GOP Congressman says Trump’s conflicts of interest are OK because George Washington kept his house

Rep. Tom Cole (R-OK) also incorrectly claimed Trump never really profited from government contracts.

Rep. Tom Cole (R-OK) CREDIT: MSNBC
Rep. Tom Cole (R-OK) CREDIT: MSNBC

Donald Trump’s aides are reportedly floating the idea that instead of putting his considerable business assets and holdings into a blind trust — something other presidents have used to avoid conflicts of interest — he might put his funds into a not-actually-blind-at-all “half-blind trust.”

While ethics experts warn not divesting will likely create an unconstitutional conflict, Congressional Republicans are apparently not concerned.

Rep. Tom Cole (R-OK) said on Wednesday that he does not think Trump needs to disentangle himself. “To be fair to him, he’s not a guy who made his money out of doing business with the government, particularly,” he observed.

Cole added that he thinks Trump’s team is “trying to be careful,” because “opponents will try to put the worst aspersions” on anything he does. “I don’t expect the family to get out of a family business, for goodness sake. I mean, you read much history, George Washington was still pretty active in managing Mount Vernon when he was president of the United States.”

Washington’s Virginia estate was hardly comparable to Trump’s self-proclaimed $10 billion portfolio.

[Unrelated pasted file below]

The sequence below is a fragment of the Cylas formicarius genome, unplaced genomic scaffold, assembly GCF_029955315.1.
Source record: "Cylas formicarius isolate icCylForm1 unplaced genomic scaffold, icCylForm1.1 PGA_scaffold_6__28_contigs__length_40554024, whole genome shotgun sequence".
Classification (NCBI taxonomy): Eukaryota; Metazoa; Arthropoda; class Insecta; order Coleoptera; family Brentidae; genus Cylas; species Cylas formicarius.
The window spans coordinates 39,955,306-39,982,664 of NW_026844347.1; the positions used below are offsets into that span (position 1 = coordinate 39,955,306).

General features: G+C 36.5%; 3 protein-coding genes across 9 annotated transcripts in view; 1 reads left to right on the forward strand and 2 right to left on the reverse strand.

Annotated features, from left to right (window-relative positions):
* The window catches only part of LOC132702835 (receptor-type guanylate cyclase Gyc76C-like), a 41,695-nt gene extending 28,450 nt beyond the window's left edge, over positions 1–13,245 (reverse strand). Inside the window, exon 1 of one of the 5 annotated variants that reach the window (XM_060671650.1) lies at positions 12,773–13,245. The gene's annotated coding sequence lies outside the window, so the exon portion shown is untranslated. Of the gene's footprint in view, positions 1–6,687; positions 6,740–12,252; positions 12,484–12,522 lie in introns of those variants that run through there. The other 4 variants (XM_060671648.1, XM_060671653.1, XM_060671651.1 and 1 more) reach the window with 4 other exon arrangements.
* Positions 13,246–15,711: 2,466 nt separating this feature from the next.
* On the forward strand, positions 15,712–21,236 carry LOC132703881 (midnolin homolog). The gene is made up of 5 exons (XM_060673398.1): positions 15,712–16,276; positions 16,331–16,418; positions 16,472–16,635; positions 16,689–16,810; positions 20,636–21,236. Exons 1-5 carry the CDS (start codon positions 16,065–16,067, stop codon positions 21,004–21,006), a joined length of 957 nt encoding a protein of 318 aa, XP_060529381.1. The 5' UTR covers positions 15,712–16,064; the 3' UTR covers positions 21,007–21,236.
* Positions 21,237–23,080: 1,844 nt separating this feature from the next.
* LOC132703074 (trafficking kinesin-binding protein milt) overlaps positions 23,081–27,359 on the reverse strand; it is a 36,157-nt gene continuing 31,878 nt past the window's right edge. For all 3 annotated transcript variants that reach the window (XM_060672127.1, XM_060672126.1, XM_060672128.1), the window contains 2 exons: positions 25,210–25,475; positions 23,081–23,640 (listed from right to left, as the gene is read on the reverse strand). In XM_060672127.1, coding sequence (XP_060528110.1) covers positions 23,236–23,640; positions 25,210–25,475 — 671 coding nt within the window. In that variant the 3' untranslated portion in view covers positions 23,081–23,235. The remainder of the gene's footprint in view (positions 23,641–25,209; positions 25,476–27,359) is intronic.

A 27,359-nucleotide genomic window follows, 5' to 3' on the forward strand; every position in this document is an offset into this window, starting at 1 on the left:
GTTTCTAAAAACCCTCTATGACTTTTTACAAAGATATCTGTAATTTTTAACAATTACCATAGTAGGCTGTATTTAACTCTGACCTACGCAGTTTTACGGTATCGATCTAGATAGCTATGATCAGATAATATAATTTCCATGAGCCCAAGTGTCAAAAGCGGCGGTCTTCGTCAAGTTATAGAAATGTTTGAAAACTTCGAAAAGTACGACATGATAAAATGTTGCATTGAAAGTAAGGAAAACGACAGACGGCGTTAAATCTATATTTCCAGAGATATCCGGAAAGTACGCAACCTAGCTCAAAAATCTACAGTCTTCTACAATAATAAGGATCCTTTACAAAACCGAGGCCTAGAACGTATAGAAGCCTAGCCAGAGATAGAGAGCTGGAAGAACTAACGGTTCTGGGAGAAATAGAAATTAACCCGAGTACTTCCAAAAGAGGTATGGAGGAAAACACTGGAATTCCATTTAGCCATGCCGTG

Trump’s sons Eric and Don Jr., who he’s indicated would oversee the Trump empire during his time in office, have played an active role in the presidential transition, creating a clear conflict of interest.


Additionally, Cole’s troubling suggestion that the only type of favoritism that government could show to businesses is through government contracts ignores the fact that Trump has apparently made millions of agreements with government entities including a Central Park carousel, a municipal golf course, two skating rinks he operates for the city of New York, and a Washington, D.C. hotel he operates under an agreement with the federal government.

ThinkProgress reported this week that Trump Organization officials have pressured foreign government to holds events at Trump’s D.C. hotel. The Constitution prohibits presidents from receiving payments from foreign governments, putting Trump in a position to violate it on his first day in office unless he divests.